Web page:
And there you have it.  Carlos’s privacy settings blown apart in one small move.  If you upload some photos for ‘friends only’, and Facebook asks one of your friends to tag people while they browse, all you can hope is that they only tag people on your friends list.  If we hadn’t followed the ambiguous consent rule in our test, Carlos wouldn’t have had a clue that a total stranger was able to see one of his private photos until the next time he signed in.  No, we don’t think it’s right either.
Facebook’s answer to all this?  “Perhaps you shouldn’t be friends with people who tag you without consent”.
So when Mark Zuckerberg tagged his friends in his work and education sections, I guess they should have clicked ‘unfriend’?   If Facebook knows that people need to give consent before being tagged, it’s Facebook’s responsibility to make sure that consent is gained.  Instead of giving smart responses they should create smart solutions.
If you upload a photo and set it so that only friends can see it, that preference should be respected.  Facebook shouldn’t allow one of its products to create a back door.   If you someone tags you in a photo which you aren’t authorized to see, the tagger should simply be informed ‘Sorry we cannot authorize this tag’.
Or better still, if someone tags a photo you uploaded then you should get a notification and then approve or deny it.  After all, it is your photo.  And if you tag someone else, they should be given the same courtesy of being able to approve or deny the tag.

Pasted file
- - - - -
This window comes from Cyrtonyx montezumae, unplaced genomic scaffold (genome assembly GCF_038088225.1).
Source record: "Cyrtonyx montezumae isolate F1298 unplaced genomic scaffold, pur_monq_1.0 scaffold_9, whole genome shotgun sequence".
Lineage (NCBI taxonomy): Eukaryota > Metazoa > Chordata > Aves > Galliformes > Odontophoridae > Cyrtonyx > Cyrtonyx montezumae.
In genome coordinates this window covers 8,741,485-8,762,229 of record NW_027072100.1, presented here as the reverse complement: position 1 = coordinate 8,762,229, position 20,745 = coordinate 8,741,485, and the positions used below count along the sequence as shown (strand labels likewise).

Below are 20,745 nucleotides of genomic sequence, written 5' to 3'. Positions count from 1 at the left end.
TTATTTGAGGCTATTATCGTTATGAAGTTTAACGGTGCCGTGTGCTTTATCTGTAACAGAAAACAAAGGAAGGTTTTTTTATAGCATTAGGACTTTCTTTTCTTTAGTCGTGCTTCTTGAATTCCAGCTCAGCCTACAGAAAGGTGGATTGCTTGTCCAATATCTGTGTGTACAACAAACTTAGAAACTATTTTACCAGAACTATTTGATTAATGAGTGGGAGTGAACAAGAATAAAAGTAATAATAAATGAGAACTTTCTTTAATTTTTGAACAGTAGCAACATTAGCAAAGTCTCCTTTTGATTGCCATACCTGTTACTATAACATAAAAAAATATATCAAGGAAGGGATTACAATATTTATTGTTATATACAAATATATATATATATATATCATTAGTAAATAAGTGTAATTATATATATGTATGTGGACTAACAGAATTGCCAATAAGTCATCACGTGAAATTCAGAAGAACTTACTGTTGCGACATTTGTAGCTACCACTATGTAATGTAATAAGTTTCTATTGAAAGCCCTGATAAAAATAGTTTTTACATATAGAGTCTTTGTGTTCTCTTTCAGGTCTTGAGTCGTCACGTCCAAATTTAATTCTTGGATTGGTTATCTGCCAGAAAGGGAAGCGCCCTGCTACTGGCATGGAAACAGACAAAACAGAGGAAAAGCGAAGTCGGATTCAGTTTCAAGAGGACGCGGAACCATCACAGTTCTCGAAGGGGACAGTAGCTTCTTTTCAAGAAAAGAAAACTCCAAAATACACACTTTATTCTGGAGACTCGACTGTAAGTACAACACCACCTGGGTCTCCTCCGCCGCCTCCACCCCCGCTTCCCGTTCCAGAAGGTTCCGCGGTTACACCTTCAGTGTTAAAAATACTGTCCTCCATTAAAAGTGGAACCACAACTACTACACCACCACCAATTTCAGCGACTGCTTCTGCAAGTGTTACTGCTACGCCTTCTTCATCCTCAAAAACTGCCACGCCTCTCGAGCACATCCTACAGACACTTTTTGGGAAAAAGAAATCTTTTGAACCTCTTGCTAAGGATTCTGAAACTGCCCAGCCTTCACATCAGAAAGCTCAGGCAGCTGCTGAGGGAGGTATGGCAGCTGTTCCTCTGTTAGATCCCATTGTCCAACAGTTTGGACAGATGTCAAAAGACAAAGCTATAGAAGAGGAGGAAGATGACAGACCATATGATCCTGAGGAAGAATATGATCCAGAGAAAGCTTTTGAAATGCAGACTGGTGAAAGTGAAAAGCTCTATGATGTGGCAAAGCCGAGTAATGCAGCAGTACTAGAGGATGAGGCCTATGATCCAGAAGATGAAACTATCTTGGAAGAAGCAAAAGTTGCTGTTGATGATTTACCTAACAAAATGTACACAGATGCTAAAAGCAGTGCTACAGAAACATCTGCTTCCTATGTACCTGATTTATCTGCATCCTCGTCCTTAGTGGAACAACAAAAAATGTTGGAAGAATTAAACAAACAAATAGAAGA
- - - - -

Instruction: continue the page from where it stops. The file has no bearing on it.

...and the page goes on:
Facebook doesn’t seem to want to remind its users at all that they need to get permission to place a tag.  Facebook’s photo engineer Justin Mitchell published a blog called ‘Making Photo Tagging Easier’:
At no stage does Justin inform users that they must gain consent before tagging others. Instead he just advises on how to remove a placed tag.  And then he gives incorrect information proving even he doesn’t remember the rules:
“As always, only friends can tag each other in photos.”
Actually Justin, this is Facebook’s official response to that question at the Help Center,
“Can I tag people who do not use Facebook in photos?” “You can tag anyone in a photo, regardless of whether they have a Facebook profile. While tagging your photos, if you type in the name of someone who is not on your Friend List you have the option of listing their email address. When you are done tagging, they will receive an email that provides a link to the image. They will be able to see the photos in which they are tagged, but nothing else on the site unless they register.”
Ok so firstly, if Facebook engineers can’t remember the rules, how are the users expected to remember they are supposed to get permission every time Facebook prompts them to tag someone?
And secondly, why is Facebook prompting users to tag photos and then emailing people who don’t even have a Facebook account with a link back to a photo that you wanted to be seen by YOUR friends only?
Yes the photo owner can remove the tag, but only when they know it’s happened.